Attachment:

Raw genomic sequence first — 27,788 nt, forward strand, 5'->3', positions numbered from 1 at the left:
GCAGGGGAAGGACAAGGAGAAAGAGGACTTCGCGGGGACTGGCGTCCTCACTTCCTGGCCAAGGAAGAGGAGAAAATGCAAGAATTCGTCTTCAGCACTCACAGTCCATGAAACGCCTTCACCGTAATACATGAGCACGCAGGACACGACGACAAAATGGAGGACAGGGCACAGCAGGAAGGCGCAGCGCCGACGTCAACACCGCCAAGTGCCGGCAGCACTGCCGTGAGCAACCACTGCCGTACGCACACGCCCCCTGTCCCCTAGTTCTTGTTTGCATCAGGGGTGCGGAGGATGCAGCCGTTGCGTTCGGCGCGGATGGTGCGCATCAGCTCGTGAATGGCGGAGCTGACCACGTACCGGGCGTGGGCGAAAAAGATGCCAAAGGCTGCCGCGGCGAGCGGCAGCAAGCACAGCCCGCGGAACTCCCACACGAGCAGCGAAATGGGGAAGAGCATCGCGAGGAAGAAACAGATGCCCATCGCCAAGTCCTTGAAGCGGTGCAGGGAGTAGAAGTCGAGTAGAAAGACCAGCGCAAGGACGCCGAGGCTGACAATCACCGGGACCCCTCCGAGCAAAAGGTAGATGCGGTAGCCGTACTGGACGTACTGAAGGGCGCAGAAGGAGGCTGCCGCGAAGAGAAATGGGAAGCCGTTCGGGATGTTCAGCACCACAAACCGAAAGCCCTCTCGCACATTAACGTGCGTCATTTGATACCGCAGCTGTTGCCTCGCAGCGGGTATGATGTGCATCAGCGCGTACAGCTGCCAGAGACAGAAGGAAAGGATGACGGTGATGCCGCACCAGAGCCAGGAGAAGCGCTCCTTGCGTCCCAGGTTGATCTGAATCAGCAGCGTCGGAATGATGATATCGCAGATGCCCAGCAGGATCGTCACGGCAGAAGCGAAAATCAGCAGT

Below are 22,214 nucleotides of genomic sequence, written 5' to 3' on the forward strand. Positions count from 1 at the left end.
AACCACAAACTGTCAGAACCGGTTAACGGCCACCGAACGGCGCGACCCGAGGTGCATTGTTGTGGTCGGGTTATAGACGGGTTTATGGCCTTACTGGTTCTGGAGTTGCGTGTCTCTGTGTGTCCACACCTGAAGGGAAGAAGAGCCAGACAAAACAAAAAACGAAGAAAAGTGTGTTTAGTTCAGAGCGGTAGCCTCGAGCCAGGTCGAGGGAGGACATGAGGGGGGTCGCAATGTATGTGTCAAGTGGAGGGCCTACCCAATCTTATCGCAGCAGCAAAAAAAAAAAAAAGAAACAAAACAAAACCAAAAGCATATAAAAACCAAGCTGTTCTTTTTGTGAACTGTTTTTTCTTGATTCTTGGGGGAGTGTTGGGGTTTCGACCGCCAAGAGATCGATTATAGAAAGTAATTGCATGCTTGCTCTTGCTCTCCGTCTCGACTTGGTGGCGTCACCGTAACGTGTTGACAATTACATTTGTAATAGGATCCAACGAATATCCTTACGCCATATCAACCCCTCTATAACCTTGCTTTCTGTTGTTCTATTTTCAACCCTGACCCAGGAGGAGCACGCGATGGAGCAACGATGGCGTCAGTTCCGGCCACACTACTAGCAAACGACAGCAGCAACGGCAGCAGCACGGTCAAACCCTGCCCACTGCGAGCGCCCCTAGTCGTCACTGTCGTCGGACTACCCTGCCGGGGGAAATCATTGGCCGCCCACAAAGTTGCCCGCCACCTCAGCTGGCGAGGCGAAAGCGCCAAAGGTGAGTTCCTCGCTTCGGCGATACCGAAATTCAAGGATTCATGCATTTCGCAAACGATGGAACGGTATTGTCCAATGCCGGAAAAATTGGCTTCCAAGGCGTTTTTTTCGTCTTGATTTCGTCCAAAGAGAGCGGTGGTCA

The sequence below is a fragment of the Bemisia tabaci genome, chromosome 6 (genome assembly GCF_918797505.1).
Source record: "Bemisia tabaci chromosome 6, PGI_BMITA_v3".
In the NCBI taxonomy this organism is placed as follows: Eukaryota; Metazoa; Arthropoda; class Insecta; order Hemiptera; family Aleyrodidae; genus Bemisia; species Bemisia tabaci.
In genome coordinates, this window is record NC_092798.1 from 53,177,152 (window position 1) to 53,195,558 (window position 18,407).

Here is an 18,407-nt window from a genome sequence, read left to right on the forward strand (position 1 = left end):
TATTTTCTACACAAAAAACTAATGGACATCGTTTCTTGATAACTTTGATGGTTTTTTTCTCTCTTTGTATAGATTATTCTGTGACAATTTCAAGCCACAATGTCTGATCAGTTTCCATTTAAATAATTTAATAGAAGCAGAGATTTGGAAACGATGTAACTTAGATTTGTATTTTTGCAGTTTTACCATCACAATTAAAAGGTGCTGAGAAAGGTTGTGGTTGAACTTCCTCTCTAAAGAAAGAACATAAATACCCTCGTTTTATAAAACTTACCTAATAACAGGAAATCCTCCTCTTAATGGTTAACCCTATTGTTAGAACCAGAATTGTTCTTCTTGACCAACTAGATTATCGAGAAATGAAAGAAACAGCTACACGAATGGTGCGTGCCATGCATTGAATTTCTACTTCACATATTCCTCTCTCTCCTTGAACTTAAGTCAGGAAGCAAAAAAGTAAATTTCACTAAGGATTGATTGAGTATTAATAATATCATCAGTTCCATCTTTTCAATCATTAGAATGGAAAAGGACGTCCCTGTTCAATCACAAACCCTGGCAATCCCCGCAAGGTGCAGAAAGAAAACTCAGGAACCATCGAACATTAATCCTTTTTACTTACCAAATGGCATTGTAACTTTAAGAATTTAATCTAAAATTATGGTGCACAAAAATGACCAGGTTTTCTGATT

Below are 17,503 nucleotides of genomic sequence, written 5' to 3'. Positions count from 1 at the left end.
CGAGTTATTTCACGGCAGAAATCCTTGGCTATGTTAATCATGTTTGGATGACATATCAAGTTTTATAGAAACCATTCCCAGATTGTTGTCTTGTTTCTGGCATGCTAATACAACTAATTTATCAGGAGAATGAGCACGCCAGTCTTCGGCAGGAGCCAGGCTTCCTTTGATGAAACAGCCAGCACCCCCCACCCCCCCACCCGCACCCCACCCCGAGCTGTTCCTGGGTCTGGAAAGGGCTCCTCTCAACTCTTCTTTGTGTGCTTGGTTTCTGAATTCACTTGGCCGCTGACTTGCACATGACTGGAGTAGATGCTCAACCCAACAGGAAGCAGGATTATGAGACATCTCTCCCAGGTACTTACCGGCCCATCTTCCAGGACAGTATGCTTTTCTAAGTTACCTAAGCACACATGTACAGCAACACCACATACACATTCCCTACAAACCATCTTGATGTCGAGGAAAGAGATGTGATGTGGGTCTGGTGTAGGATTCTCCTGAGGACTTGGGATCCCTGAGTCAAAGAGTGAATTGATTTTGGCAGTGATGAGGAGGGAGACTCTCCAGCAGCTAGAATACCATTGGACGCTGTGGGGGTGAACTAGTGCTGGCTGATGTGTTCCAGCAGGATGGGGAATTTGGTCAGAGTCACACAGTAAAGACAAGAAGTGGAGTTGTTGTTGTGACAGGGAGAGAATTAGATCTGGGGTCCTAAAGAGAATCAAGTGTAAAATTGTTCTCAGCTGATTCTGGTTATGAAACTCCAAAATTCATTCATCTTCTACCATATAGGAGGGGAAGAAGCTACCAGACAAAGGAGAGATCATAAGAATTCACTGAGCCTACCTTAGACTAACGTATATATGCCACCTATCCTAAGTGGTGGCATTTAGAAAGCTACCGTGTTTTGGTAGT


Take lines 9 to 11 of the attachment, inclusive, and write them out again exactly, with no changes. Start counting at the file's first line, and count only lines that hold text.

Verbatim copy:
Here is an 18,407-nt window from a genome sequence, read left to right on the forward strand (position 1 = left end):
TATTTTCTACACAAAAAACTAATGGACATCGTTTCTTGATAACTTTGATGGTTTTTTTCTCTCTTTGTATAGATTATTCTGTGACAATTTCAAGCCACAATGTCTGATCAGTTTCCATTTAAATAATTTAATAGAAGCAGAGATTTGGAAACGATGTAACTTAGATTTGTATTTTTGCAGTTTTACCATCACAATTAAAAGGTGCTGAGAAAGGTTGTGGTTGAACTTCCTCTCTAAAGAAAGAACATAAATACCCTCGTTTTATAAAACTTACCTAATAACAGGAAATCCTCCTCTTAATGGTTAACCCTATTGTTAGAACCAGAATTGTTCTTCTTGACCAACTAGATTATCGAGAAATGAAAGAAACAGCTACACGAATGGTGCGTGCCATGCATTGAATTTCTACTTCACATATTCCTCTCTCTCCTTGAACTTAAGTCAGGAAGCAAAAAAGTAAATTTCACTAAGGATTGATTGAGTATTAATAATATCATCAGTTCCATCTTTTCAATCATTAGAATGGAAAAGGACGTCCCTGTTCAATCACAAACCCTGGCAATCCCCGCAAGGTGCAGAAAGAAAACTCAGGAACCATCGAACATTAATCCTTTTTACTTACCAAATGGCATTGTAACTTTAAGAATTTAATCTAAAATTATGGTGCACAAAAATGACCAGGTTTTCTGATT

Below are 17,503 nucleotides of genomic sequence, written 5' to 3'. Positions count from 1 at the left end.